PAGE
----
"...and I'm cute!"
Her full name is nearly as long as the end-credits of a movie, but you can just call her Dot! Dot looks cute as a button, and if you know what's good for you, you won't disagree.
So Animaniacs premiered in 1993 - thirty full years ago. And there is a joke that I just got this instant when beginning to write. It's been in front of us the entire time, and yet it's almost entirely overlooked. The kids are the Warners and they're named after the company. Yes, fine. But the official name of the company isn't "Warner Brothers," it's "Warner Bros." - or, spelled out, "double-yu ayy ar en ee ar space bee ar oh ess period." Period. Or, like we say in web addresses... "dot." The company name is the Warner brothers and a dot! She's never been overlooked or excluded by the group name at all! Three decades that joke's eluded us!
Judging by the last two reviews, this is where we're supposed to have some sort of interesting story for you about WB's
promotional Animaniacs balloons, but at this point we're all out. So how about this instead: Dot's full name, Princess Angelina Contessa Louisa Francesca Banana Fanna Bo Besca III, was inspired by the equally ridiculous Pippilotta Delicatessa Windowshade Mackrelmint Ephraimsdotter Långstrump, aka Pippi Longstocking - a character who also influenced another long-named little girl, Françoise Appledelhi (though you may know her better as Edward Wang Hwe Pepelu Cybulski IV - or "Radical Edward" for short). Can you imagine those three distant cousins teaming up for some mischief? The havok that would result!
Dot is easily the shortest of these figures so far - in fact, she's more the size we were expecting all of them to be. Rather than having separate ears, like the boys, hers are pulled together into an ersatz ponytail by a pink band with a yellow flower on the front. This points her ears up more than theirs, but she's still only about 4¾" tall. To be fair, she is the youngest of them (Tom Ruegger has said they're 14, 11, and 9 respectively), so being little makes sense.
In addition to her flower headband, Dot's other garment is girly as well: a pink skirt. Remember, kids, "sex" is a biology thing, "gender" is a societal thing. If you think it's weird that she's wearing a skirt and gloves and nothing else, remember that the Warners were (according to their fictional history) created in 1930, just two years after Minnie Mouse was introduced wearing the same thing. Her tail sticks out through a hole in the skirt, rather than having to push it out of the way. Since the Warners have thick tails, not skinny ones, that makes sense.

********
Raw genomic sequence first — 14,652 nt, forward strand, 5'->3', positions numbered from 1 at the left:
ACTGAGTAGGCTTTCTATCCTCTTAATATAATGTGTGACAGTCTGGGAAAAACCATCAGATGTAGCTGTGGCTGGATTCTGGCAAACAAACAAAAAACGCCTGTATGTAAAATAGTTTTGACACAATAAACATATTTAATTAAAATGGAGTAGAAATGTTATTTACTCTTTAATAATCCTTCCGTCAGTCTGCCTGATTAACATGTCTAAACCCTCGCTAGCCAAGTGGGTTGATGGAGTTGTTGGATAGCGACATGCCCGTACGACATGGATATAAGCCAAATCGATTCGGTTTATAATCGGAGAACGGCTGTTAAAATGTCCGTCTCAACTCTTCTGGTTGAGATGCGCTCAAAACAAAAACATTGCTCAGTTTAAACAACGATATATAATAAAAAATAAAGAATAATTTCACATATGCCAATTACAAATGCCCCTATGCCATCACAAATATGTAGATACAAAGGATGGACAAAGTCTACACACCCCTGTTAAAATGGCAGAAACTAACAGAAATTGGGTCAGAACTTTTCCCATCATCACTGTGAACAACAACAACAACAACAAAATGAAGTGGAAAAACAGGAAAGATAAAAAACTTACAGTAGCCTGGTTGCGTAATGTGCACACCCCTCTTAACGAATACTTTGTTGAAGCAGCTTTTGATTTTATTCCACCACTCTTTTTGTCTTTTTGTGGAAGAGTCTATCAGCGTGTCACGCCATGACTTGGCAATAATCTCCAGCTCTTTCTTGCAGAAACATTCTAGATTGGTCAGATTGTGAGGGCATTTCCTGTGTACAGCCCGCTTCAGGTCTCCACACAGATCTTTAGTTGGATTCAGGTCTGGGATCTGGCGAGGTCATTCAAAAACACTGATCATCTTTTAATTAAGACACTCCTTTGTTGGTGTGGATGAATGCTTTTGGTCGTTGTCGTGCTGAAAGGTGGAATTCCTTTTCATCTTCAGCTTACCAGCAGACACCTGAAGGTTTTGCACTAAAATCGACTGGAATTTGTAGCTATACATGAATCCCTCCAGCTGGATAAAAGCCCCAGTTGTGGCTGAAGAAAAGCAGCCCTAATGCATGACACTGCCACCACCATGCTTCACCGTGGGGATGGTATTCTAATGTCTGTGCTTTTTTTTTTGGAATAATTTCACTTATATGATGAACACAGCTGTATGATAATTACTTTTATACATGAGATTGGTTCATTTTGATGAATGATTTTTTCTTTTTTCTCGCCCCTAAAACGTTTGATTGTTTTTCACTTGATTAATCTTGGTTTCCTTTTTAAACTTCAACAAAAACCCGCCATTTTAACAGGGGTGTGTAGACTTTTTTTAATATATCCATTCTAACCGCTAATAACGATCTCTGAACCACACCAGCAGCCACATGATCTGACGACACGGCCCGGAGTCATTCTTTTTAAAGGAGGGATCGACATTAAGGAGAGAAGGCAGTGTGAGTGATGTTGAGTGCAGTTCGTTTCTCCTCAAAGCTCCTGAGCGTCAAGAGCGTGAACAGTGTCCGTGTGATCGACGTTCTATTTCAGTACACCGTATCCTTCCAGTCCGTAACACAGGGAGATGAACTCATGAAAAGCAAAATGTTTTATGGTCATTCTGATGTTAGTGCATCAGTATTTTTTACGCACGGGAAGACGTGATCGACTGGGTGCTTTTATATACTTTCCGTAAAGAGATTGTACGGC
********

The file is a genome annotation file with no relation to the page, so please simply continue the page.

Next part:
Due to her design, Dot has less articulation than her brothers. The articulation is fairly easy to predict at this point: swivel/hinges in the limbs (ankles, knees, wrists, elbows, shoulders) and balljoints for the body (hips, tail, waist, neck). So if she's got all that, what's missing? Ears. Yakko and Wakko both had separate balljoints for each ear, but Dot's aural top-knot is molded in place and thus immobile. So not something you'd be likely to really notice/miss, but it's worth mentioning for completeness' sake. It's not like they change position in the cartoon very much.
Dot's accessories are less impressive than her bros': she gets the same stick of dynamite, which this toyline seems to think was
a much more important part of the Animaniacs story than it actually was, plus a pool float that we think is supposed to reference Episode 37's "Boot Camping"? That one was green, because it was referencing Tiny Toon Adventures' Plucky Duck, but this one is translucent yellow with pink polka dots. It's not like the duck's head would have been recognizable as Plucky even if it was the right color - the sculpt's missing the tuft of feathers on top of the head, and the shape is more round than pointed. The inner tube is made from a soft enough PVC that you can flex it open and get it around her waits, and there's actually a point of articulation for the head to swivel.
Other than that, everything is bodyparts - no, not because she's violent, alternate ones for her. We begin with an alternate bent tail, then seven extra hands: two fists, two splayed, one to hold the dynamite, one holding a rose, and one held flat with a butterfly landing on the palm. How dainty!
Finally, she gets not one but two alternate heads!
They're so tiny to begin with, it's much easier to give her bonuses than to do the same for the boys. The first is... nearly identical to the normal head? You have to put them next to each other to realize one has the mouth open slightly, the other has the mouth closed. That hardly seems worth it. The other head, though, has the eyes replaced with cute red hearts, to show she's in love with someone or something. Whoever you feel like! The butterfly in her hand? Some horrible monster? Anything! They still could have done swappable faceplates for the same effect, though.
Super7's Animaniacs toys have been fairly average, sad to say. We've been waiting since 1993 for action figures of these characters and, being a small company, Super7 always over-charges for its stuff, so between long anticipation and financial commitment, these would have had to be clear homeruns in order to not disappoint anyone. But they're not. They're better than anything we've had from the property before, but that doesn't mean any of them is better than "fine" at most.